Certain infidels (saith he) neither in law nor in deed are subject to Christian princes as touching temporal jurisdiction, as they are found pagans who never were subject to the empire of Rome, inhabiting countries where the Christian name never came. For the lords thereof, although infidels, are lawful lords, whether they be governed by regal or politic government, neither are they deprived of the dominion of their lands or goods for their infidelity, seeing dominion is by a positive law and infidelity by the divine law which taketh not away the law positive, as is handled in the question before. And touching these, I know no law concerning temporal things. Against these no king, no emperor, nor the Church of Rome itself, can make war to possess their countries or subdue them temporally because there is no just cause of war, seeing Jesus Christ, the king of kings, to whom power is given in heaven and in earth, hath not sent soldiers of an armed warfare to take possession of the world but holy preachers as sheep among wolves. Whereupon I do not read in the Old Testament where possession was to be taken by arms that war was proclaimed against any country of the infidels because they were infidels but because they would not grant passage or because they had offended them, as the Midianites, or that they might recover their own granted unto them by the divine liberality. Wherefore we should grievously offend if we went about to spread the faith of Jesus Christ by this means, nor should we be lawful lords over them but should commit great robberies and were bound to make restitution as unjust conquerors and possessors. Good preachers should be sent unto them who by the word and their good example should convert them unto God, and not such as might oppress, spoil, offend and conquer them and make them twice more the children of hell after the manner of the Pharisees.
And after this manner we hear it hath been often decreed by the senate in Spain and divines (but chiefly the Dominicans) that the Americans are to be converted to the faith by the preaching of the word only and not by war, and that the liberty also which had been taken from them for that cause should be restored, which is said to be approved of Paulus III the Pope and the emperor Charles the Fifth, king of Spain.
We omit to speak that the Portugals now in most parts promote not religion nor so much as do there endeavor, seeing they are wholly bent to lucre, nay and that also to be true there which a Spaniard writ of the Spaniards of America, that no miracles, no signs and tokens, are to be heard of, no examples of a religious life which might vehemently persuade others to the same faith, but many scandals, many wicked deeds, many impieties.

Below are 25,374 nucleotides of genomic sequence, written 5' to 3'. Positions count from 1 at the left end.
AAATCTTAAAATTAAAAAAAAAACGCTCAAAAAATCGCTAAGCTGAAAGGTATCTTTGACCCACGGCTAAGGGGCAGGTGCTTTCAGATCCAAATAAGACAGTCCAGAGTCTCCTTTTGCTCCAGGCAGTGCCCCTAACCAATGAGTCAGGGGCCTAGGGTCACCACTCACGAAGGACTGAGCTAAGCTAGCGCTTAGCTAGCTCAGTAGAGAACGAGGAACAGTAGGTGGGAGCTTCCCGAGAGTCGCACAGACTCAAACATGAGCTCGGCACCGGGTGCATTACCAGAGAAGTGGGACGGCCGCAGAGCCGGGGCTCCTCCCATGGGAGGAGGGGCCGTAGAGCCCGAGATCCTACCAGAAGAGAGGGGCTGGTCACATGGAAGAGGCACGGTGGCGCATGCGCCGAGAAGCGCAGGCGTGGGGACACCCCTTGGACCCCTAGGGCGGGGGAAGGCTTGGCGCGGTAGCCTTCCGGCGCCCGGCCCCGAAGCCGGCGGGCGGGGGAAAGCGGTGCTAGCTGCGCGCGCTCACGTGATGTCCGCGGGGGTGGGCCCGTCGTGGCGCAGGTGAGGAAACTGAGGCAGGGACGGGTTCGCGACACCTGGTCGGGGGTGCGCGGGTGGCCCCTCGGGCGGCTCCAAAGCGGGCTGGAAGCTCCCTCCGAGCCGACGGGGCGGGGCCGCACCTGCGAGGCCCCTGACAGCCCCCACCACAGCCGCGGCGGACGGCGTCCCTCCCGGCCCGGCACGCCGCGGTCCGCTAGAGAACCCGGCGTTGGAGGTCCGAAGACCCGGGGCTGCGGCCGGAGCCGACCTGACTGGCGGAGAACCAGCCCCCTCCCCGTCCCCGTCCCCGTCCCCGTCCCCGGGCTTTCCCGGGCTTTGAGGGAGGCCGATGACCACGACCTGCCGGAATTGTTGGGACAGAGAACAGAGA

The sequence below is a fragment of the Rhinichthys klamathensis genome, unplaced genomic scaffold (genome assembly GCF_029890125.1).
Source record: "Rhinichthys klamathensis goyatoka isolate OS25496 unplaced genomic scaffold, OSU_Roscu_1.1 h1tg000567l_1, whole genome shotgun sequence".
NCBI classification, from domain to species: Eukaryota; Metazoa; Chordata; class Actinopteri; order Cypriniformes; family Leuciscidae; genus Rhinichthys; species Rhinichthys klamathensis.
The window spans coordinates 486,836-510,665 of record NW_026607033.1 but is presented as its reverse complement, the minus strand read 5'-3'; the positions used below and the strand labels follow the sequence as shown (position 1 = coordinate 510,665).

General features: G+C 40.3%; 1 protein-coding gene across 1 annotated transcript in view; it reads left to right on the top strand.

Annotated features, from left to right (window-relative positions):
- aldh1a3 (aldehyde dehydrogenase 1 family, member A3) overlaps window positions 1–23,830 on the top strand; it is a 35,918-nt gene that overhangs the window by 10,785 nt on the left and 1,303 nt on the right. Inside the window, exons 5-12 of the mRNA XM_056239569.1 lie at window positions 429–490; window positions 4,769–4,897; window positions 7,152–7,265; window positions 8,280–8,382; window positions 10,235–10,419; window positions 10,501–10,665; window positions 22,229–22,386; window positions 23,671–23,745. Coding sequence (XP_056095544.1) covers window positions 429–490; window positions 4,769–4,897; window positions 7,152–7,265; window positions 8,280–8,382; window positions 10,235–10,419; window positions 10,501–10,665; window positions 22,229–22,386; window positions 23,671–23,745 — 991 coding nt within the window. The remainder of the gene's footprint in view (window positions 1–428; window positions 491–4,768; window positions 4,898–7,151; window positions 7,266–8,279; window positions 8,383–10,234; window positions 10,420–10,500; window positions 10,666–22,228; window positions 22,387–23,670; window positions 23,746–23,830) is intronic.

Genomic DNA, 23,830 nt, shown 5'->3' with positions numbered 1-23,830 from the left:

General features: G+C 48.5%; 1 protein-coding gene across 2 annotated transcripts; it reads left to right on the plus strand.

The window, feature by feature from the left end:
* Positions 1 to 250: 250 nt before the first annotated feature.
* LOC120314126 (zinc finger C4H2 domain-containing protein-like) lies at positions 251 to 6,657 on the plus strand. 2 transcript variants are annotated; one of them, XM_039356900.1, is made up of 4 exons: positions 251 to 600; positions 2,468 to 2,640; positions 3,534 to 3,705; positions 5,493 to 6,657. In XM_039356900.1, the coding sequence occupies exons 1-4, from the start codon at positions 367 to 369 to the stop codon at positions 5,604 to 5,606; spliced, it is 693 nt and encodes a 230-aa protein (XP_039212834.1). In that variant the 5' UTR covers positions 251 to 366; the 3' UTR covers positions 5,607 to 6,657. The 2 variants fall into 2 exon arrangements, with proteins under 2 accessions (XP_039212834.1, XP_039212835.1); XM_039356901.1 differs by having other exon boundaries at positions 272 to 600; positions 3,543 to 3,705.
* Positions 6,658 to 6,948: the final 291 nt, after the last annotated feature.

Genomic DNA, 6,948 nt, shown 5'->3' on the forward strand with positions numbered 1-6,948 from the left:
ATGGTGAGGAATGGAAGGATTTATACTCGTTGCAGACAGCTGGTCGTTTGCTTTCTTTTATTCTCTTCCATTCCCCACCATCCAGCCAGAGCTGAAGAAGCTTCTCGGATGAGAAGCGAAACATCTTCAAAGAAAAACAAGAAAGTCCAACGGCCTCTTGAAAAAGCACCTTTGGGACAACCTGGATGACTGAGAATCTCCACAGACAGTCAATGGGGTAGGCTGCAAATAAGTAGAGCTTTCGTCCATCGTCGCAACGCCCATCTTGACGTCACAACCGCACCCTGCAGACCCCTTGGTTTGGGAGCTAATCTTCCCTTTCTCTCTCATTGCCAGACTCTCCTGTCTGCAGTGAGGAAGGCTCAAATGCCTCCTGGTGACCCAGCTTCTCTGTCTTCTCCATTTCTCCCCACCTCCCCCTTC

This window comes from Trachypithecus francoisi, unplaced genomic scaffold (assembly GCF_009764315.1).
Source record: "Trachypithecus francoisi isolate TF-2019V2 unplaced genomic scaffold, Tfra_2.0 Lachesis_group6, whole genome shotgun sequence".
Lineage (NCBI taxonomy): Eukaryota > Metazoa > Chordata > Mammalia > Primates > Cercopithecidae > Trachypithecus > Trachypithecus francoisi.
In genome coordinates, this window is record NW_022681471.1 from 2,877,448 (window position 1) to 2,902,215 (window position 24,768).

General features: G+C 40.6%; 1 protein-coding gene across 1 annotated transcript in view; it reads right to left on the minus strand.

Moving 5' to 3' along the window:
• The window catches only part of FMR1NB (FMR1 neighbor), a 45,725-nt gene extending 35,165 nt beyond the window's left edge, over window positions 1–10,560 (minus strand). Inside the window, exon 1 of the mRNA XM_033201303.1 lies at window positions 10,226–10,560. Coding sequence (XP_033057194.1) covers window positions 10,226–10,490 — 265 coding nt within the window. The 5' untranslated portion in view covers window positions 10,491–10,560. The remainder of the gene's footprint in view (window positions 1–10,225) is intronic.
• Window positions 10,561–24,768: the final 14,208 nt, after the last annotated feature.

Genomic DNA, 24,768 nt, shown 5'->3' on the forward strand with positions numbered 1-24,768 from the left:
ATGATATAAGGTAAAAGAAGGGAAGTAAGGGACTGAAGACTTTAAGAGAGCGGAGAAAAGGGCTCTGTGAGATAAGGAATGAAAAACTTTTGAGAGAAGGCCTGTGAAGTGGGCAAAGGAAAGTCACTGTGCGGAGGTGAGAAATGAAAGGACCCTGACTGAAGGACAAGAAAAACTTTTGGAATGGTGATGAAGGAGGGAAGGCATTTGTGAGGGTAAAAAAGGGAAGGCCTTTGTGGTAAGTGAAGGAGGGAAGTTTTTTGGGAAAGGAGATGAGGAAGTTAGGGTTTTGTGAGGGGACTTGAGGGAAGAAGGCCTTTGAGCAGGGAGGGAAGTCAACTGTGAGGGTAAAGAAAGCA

Wherefore, seeing both possession and title of possession fail, neither the substance nor jurisdiction of the Indians should be accounted in that nature as if they had been no man’s before, neither seeing they were theirs could be rightly gotten by others. It follows that the peoples of India of whom we speak are not proper to the Portugals but free and in their own power, whereof the very Spanish doctors themselves make no question.
That the sea or right of sailing on it is not proper to the Portugals by title of possession
If then the Portugals obtained no right over the people, countries, and jurisdictions, let us see whether they can make the sea and navigation or traffic to be in their power. Let us first consider of the sea which, seeing it is everywhere said to be no man’s right, or common, or the public right of nations, what these words signify shall be most fitly declared if, following all poets from Hesiodus and philosophers and ancient civilians, we distinguish those things into times, which peradventure not a long time, yet notwithstanding by certain reason and their nature, are distinguished. Neither are we to be blamed if in the explanation of the law of nature we use their authority and words who (as it is manifest) were most powerful in the judgment of nature.
We are to know, therefore, in the first beginning of the life of man, dominion was another thing and communion differing from that which they are now. For now dominion properly signifieth that which so appertaineth unto one that after the same manner it cannot be another’s, but we call that common whose propriety is conferred among many with a certain fellowship and agreement excluding the rest. The defect of tongues hath enforced to use the same words in a thing which was not the same. And so these names of our custom are referred to that ancient law by a certain similitude and resemblance. That, therefore, which at that time was common was no other thing than that which is simply opposed unto proper. But dominion is a just or lawful power to use a common thing, which it seemed good to the Schoolmen to call usum facti, non juris because that use which is now called use in law or right is a certain propriety, or (that I may speak after their manner) is said privatively unto others.